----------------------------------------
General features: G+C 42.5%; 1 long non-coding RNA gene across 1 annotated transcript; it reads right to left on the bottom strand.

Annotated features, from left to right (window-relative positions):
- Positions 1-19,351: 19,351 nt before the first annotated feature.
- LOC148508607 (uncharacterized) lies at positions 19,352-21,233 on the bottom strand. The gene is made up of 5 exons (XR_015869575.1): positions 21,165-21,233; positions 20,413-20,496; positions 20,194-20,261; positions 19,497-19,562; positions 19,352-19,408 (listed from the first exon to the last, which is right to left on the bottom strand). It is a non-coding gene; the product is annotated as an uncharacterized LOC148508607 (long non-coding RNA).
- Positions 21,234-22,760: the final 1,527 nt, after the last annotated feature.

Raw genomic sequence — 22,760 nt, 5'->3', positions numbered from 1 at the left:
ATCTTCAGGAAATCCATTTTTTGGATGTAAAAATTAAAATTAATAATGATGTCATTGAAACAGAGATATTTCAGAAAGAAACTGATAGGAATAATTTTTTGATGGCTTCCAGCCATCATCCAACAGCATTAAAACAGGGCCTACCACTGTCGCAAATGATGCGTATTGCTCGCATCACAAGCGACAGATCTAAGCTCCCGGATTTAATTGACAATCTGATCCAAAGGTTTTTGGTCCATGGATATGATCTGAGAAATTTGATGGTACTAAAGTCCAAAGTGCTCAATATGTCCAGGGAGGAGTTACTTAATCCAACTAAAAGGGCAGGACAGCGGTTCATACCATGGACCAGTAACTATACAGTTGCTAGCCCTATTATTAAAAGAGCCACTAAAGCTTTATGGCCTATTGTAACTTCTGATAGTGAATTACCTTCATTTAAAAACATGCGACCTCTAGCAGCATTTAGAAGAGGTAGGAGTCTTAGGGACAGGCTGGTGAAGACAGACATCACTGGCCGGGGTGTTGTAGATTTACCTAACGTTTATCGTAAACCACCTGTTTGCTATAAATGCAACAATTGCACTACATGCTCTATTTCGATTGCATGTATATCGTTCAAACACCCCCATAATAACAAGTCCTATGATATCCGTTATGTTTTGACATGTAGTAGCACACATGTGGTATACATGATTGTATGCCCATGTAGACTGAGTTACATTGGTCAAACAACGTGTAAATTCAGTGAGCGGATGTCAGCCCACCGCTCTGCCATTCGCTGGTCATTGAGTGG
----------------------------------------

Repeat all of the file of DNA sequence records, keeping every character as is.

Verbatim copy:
General features: G+C 42.5%; 1 long non-coding RNA gene across 1 annotated transcript; it reads right to left on the bottom strand.

Annotated features, from left to right (window-relative positions):
- Positions 1-19,351: 19,351 nt before the first annotated feature.
- LOC148508607 (uncharacterized) lies at positions 19,352-21,233 on the bottom strand. The gene is made up of 5 exons (XR_015869575.1): positions 21,165-21,233; positions 20,413-20,496; positions 20,194-20,261; positions 19,497-19,562; positions 19,352-19,408 (listed from the first exon to the last, which is right to left on the bottom strand). It is a non-coding gene; the product is annotated as an uncharacterized LOC148508607 (long non-coding RNA).
- Positions 21,234-22,760: the final 1,527 nt, after the last annotated feature.

Raw genomic sequence — 22,760 nt, 5'->3', positions numbered from 1 at the left:
ATCTTCAGGAAATCCATTTTTTGGATGTAAAAATTAAAATTAATAATGATGTCATTGAAACAGAGATATTTCAGAAAGAAACTGATAGGAATAATTTTTTGATGGCTTCCAGCCATCATCCAACAGCATTAAAACAGGGCCTACCACTGTCGCAAATGATGCGTATTGCTCGCATCACAAGCGACAGATCTAAGCTCCCGGATTTAATTGACAATCTGATCCAAAGGTTTTTGGTCCATGGATATGATCTGAGAAATTTGATGGTACTAAAGTCCAAAGTGCTCAATATGTCCAGGGAGGAGTTACTTAATCCAACTAAAAGGGCAGGACAGCGGTTCATACCATGGACCAGTAACTATACAGTTGCTAGCCCTATTATTAAAAGAGCCACTAAAGCTTTATGGCCTATTGTAACTTCTGATAGTGAATTACCTTCATTTAAAAACATGCGACCTCTAGCAGCATTTAGAAGAGGTAGGAGTCTTAGGGACAGGCTGGTGAAGACAGACATCACTGGCCGGGGTGTTGTAGATTTACCTAACGTTTATCGTAAACCACCTGTTTGCTATAAATGCAACAATTGCACTACATGCTCTATTTCGATTGCATGTATATCGTTCAAACACCCCCATAATAACAAGTCCTATGATATCCGTTATGTTTTGACATGTAGTAGCACACATGTGGTATACATGATTGTATGCCCATGTAGACTGAGTTACATTGGTCAAACAACGTGTAAATTCAGTGAGCGGATGTCAGCCCACCGCTCTGCCATTCGCTGGTCATTGAGTGG